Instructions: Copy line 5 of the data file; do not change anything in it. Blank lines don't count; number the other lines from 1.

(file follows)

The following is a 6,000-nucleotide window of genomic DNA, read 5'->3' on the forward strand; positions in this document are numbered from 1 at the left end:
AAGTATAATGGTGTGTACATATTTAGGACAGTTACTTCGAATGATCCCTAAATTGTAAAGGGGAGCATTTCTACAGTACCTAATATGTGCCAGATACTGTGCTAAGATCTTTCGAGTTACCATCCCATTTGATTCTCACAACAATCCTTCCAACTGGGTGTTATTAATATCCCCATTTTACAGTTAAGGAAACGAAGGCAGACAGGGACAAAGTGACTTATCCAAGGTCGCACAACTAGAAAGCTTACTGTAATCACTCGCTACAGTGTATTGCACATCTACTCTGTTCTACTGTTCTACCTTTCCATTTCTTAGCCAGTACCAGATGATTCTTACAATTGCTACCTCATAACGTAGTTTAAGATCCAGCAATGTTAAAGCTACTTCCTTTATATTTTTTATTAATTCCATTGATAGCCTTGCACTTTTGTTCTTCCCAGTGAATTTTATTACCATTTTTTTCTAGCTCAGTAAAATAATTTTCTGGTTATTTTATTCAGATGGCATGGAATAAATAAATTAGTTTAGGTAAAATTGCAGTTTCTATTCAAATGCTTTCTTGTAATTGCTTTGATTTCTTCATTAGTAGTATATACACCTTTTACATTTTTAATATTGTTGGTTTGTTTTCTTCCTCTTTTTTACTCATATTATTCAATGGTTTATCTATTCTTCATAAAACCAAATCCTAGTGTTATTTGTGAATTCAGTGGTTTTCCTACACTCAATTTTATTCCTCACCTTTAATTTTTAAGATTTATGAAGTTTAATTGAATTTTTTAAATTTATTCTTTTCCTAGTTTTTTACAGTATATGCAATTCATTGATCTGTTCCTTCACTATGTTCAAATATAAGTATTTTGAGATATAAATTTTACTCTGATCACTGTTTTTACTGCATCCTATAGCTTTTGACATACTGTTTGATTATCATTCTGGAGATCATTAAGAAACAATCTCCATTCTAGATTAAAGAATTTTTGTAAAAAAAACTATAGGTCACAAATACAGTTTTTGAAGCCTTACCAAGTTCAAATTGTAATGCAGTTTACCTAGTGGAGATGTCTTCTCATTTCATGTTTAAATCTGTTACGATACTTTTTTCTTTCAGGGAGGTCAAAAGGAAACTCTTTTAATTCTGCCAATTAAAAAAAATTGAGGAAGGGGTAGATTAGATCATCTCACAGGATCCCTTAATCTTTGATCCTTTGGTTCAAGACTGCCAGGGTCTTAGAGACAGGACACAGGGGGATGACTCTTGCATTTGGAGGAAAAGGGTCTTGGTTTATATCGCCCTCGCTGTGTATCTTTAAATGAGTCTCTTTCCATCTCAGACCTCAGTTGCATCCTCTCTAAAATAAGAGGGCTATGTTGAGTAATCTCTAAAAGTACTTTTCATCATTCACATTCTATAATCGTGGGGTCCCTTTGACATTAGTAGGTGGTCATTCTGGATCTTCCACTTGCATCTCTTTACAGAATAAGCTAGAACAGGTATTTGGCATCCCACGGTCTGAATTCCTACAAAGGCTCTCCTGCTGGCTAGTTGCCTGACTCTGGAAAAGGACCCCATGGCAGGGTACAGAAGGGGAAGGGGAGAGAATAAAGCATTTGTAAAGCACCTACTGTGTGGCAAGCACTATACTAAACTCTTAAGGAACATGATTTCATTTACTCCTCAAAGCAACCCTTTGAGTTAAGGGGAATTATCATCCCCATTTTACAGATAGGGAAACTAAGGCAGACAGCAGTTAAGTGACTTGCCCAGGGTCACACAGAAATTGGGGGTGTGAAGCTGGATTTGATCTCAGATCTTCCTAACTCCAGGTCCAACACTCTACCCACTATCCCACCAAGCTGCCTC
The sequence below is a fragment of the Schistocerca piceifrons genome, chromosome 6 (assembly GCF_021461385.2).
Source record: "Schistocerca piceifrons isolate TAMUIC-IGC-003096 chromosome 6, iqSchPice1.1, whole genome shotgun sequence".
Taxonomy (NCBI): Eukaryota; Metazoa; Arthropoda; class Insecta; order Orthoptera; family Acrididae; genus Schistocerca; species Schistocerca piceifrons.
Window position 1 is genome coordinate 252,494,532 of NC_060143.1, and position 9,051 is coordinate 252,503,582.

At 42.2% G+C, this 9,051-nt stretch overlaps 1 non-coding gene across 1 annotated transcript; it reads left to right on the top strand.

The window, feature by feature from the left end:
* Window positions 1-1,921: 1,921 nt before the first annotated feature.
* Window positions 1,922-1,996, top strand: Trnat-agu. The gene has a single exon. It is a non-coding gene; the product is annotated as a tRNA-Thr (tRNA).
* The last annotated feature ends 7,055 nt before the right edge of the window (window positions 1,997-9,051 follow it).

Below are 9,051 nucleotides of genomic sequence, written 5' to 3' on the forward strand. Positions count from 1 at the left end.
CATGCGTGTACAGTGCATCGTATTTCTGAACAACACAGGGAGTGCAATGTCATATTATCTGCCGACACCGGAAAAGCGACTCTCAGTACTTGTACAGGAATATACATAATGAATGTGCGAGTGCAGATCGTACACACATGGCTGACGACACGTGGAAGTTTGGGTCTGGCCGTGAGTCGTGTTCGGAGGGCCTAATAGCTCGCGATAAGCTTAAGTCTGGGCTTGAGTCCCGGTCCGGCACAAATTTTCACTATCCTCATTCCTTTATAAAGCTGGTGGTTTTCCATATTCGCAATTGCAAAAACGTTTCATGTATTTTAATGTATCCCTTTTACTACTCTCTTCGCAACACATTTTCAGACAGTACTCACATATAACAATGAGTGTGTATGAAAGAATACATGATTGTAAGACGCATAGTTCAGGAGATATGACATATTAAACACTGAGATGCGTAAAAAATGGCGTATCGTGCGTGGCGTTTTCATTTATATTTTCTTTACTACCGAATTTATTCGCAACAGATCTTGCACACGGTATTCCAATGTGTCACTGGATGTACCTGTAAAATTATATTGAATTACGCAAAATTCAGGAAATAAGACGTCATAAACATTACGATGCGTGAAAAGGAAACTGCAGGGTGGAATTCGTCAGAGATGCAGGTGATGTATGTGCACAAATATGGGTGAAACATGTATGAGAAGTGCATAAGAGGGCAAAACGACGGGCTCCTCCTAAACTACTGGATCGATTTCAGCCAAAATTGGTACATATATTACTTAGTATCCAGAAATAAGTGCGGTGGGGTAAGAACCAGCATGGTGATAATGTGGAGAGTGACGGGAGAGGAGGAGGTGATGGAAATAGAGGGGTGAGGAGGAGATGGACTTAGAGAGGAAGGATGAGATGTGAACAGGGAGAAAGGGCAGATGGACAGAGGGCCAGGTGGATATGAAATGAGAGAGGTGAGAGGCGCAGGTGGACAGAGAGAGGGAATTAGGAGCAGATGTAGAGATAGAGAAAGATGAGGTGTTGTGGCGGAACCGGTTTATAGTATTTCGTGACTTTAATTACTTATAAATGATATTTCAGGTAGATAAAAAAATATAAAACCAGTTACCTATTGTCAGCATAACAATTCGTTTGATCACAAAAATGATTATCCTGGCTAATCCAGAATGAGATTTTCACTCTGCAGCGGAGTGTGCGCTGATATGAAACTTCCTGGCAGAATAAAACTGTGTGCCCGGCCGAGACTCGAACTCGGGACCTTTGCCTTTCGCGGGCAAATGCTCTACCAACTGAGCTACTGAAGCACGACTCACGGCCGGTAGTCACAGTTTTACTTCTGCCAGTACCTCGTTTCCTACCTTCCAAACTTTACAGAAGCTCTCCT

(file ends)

Taxonomy (NCBI): Eukaryota; Metazoa; Arthropoda; class Insecta; order Orthoptera; family Acrididae; genus Schistocerca; species Schistocerca piceifrons.